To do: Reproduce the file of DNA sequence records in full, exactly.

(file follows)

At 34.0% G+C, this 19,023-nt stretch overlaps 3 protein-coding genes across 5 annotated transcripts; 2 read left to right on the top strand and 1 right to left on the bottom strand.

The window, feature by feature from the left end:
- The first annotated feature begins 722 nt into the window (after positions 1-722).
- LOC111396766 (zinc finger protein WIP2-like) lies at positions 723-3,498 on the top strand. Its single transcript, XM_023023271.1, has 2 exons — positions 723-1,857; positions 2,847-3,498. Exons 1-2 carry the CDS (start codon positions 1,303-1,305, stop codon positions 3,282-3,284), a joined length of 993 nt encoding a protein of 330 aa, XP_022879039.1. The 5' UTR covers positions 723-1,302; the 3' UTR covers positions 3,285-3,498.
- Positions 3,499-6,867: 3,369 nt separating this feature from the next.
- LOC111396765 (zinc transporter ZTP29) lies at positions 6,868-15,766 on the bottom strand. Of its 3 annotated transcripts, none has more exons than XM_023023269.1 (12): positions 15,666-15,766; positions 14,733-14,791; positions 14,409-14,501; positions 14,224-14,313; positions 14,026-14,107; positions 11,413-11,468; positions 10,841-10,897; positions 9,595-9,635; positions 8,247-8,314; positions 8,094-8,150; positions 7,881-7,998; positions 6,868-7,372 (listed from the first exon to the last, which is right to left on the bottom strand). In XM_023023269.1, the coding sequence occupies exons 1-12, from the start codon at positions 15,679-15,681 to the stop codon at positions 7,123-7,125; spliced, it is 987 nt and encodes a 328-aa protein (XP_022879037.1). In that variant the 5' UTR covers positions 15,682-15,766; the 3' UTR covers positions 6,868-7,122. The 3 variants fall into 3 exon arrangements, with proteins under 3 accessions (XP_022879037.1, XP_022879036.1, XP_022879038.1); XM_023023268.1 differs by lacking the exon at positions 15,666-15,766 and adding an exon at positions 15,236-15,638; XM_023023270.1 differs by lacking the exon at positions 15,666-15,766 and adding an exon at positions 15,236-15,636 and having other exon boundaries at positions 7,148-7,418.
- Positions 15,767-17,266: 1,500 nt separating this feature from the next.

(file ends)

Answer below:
At 34.0% G+C, this 19,023-nt stretch overlaps 3 protein-coding genes across 5 annotated transcripts; 2 read left to right on the top strand and 1 right to left on the bottom strand.

The window, feature by feature from the left end:
- The first annotated feature begins 722 nt into the window (after positions 1-722).
- LOC111396766 (zinc finger protein WIP2-like) lies at positions 723-3,498 on the top strand. Its single transcript, XM_023023271.1, has 2 exons — positions 723-1,857; positions 2,847-3,498. Exons 1-2 carry the CDS (start codon positions 1,303-1,305, stop codon positions 3,282-3,284), a joined length of 993 nt encoding a protein of 330 aa, XP_022879039.1. The 5' UTR covers positions 723-1,302; the 3' UTR covers positions 3,285-3,498.
- Positions 3,499-6,867: 3,369 nt separating this feature from the next.
- LOC111396765 (zinc transporter ZTP29) lies at positions 6,868-15,766 on the bottom strand. Of its 3 annotated transcripts, none has more exons than XM_023023269.1 (12): positions 15,666-15,766; positions 14,733-14,791; positions 14,409-14,501; positions 14,224-14,313; positions 14,026-14,107; positions 11,413-11,468; positions 10,841-10,897; positions 9,595-9,635; positions 8,247-8,314; positions 8,094-8,150; positions 7,881-7,998; positions 6,868-7,372 (listed from the first exon to the last, which is right to left on the bottom strand). In XM_023023269.1, the coding sequence occupies exons 1-12, from the start codon at positions 15,679-15,681 to the stop codon at positions 7,123-7,125; spliced, it is 987 nt and encodes a 328-aa protein (XP_022879037.1). In that variant the 5' UTR covers positions 15,682-15,766; the 3' UTR covers positions 6,868-7,122. The 3 variants fall into 3 exon arrangements, with proteins under 3 accessions (XP_022879037.1, XP_022879036.1, XP_022879038.1); XM_023023268.1 differs by lacking the exon at positions 15,666-15,766 and adding an exon at positions 15,236-15,638; XM_023023270.1 differs by lacking the exon at positions 15,666-15,766 and adding an exon at positions 15,236-15,636 and having other exon boundaries at positions 7,148-7,418.
- Positions 15,767-17,266: 1,500 nt separating this feature from the next.